The woody species of Astragalus are concentrated in a belt stretching from the Mediterranean basin to the steppes of northern China and Mongolia by way of Turkey, Iran and Central Asia. Even in these areas they are outnumbered by herbaceous and sub-shrubby species. The genus probably emerged in West Asia during the Miocene, very roughly 14 MYA, diversifying during the climatic changes of the mid- to late-Miocene and Pleistocene (Azani et al. 2019). The ancestral species seem to have been perennial, with the annual habit arising many times, in sharp contrast to Lupinus (q.v.). Eastward and westward spread was followed by a major radiation in Central / East Asia, and by colonization of North America, probably through trans-Atlantic dispersal from Europe rather than from northeast Asia via Beringia (Azani et al. 2019). The 400 or so North American species are not shrubs; they are concentrated in semi-arid Western areas with a continental climate, and form a natural, monophyletic group (Sanderson & Doyle 1993). The 100 or so South American species are derived from this group (Azani et al. 2019). They are again non-woody, with centres of diversity in the upland areas of northern Argentina and adjacent Bolivia, and in the Andes of Chile and Argentina (Scherson, Vidal & Sanderson 2008).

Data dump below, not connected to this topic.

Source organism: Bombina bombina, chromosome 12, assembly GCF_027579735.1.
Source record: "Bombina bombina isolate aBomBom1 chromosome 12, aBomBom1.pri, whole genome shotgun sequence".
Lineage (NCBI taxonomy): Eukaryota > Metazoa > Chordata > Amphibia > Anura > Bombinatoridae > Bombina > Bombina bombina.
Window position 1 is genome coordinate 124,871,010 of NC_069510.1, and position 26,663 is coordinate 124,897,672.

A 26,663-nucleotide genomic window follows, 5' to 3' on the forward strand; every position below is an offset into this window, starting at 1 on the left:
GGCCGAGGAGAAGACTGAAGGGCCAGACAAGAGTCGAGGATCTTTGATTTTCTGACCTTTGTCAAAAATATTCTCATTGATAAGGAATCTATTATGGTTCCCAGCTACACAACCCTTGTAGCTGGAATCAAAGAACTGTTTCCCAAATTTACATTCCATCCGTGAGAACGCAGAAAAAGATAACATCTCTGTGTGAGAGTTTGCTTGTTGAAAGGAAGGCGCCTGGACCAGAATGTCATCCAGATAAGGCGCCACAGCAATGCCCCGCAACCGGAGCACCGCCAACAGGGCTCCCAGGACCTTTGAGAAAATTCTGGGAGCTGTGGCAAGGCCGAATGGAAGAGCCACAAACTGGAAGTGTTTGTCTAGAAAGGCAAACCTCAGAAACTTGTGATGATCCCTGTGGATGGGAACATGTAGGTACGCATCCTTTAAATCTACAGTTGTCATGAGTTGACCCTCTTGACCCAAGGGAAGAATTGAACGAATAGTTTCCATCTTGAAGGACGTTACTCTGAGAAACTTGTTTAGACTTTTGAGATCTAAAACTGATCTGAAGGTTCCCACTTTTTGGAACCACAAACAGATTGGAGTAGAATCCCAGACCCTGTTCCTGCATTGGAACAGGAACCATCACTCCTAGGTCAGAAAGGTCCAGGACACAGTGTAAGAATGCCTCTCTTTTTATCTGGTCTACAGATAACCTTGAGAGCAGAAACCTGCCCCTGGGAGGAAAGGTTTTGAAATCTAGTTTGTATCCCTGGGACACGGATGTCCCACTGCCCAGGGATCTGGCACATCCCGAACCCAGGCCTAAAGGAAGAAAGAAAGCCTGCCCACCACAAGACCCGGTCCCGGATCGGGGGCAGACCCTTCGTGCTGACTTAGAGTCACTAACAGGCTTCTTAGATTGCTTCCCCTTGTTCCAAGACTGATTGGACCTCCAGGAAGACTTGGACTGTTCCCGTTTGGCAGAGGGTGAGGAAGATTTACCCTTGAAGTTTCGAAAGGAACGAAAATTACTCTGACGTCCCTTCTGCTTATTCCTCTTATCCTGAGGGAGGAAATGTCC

Many woody Astragalus are spiny, a feature which does not enhance their garden appeal. The spines are usually modified terminal leaflets with a stiff axis and reduced lamina. They persist after the other leaflets have fallen. They are quite unlike gorse spines (Ulex spp., q.v.), which are modified entire shoots. It is tempting to assume that these are herbivore deterrents rather than dry-climate adaptations which reduce water loss, since most leaflets are not spines. A different type of spininess is seen in the widespread, herbaceous North American A. kentrophyta (Spiny Milk-vetch); its leaflets each have a stiff, spiny apex.